Neither of these two characters have internal monologues via captions for the reader, because that would give away the twist. Tex Thompson is not really who he seems, for he has the brain of the evil Ultra-Humanite (who has in previous stories adopted the forms of a gigantic white gorilla and a hot ex-starlet, among others). And Daniel Dunbar, who has fallen so far from grace in our eyes (a former teen sidekick with a drug problem whoring around) actually has the BRAIN OF ADOLF HITLER!
So there's not much to say about the characterization here, since these are two evil characters in the most simplistic way. What is interesting, though, is that (a) Robinson chooses one character, Thompson, who seems vaguely sleazy to modern readers anyway, what with that whip and the moustache, and when he's shown to be corrupt, we can buy into it, falling into Robinson's trap of thinking that it's just a regular dude becoming corrupted by power; and (b) Robinson's use of the pure and innocent Dunbar is also a good choice, because it is not only shocking to see him corrupted so extremely (before the truth of the brain-swap is revealed), but it's a nod to cultural expectations about former child stars, who, by the 1990s, were expected to grow up and become criminals or drug addicts or worse, at least by our tabloid-fascinated society.
Like a director who makes his film better through excellent casting, Robinson uses the right two ex-heroes in the apparent role of the villains. His bait-and-switch works, although I was personally disappointed that the threat turned out to be external (evil villains) and not the corruption of these characters from within.
Robinson uses other characters to show the corruption of innocence and loss of the heroic dream. Robotman, so noble in Roy Thomas's All-Star Squadron, has lost any humanity by the time of this story--he's pure machine, while Alan Scott, Green Lantern is conflicted about his duty as a business leader and law-abiding citizen and his passion for ring-slinging and butt-kicking. Hourman is shown to be addicted to his Miraclo pills, while the man once known as the Tarantula is an egoist with writer's block. Ted Knight, Starman, who Robinson would go on to write with great depth and sensitivity in the ongoing series about Jack Knight, is a mad genius who is trying to put the pieces of this shattered world together through science.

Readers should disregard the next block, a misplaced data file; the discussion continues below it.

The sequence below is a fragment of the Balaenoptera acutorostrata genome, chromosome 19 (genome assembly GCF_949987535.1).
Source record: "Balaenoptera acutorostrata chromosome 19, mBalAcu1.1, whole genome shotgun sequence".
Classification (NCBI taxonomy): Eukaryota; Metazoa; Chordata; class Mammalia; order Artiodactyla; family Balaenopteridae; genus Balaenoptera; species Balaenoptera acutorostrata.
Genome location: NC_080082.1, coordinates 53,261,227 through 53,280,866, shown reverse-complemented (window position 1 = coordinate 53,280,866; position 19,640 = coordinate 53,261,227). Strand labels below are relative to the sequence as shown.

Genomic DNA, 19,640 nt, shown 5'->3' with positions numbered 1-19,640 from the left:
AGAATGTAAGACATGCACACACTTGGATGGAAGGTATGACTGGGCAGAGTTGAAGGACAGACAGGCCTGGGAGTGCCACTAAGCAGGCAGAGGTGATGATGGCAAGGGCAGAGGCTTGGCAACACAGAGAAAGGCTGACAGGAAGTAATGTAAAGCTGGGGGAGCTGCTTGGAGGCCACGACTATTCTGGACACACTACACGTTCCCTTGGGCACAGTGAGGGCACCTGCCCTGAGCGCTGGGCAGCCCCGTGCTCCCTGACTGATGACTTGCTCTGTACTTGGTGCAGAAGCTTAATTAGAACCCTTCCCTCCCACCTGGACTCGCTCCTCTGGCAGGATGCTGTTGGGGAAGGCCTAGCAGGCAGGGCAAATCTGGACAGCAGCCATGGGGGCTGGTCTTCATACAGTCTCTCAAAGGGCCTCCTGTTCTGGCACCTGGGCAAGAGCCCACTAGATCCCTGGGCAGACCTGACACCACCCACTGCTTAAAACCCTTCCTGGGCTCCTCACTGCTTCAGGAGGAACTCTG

I should add here that Robinson, unlike Cooke, isn't drawing from the original sources as the basis for his story. He's adapting his characterizations from the work done during contemporary comics, as Roy Thomas provided retroactive characterization (and explanations) for the WWII-era heroes. Robinson is building on the layers which Roy Thomas built upon the layers which Gardner Fox (among others) built.
Overall, Robinson does provide a sense of disillusionment in his characterizations in this story, even if his narrative technique is sometimes sloppy or inconsistent. Cooke tried to add a bit of humanity to iconic characters in his work, but he was mostly interested in the icons of the era. Robinson drags his characters down into the muck and then builds them back up again, hoping to show how their inner humanity wins out (with all of its flaws) in the face of systematic adversity. Cooke's characters inhabit the skies, the stars. Robinson's characters live on the ground.
Come back tomorrow for my final verdict on both works, as I explore the artistic storytelling (comics have pictures too!) and pull all my thoughts together into an overall evaluation.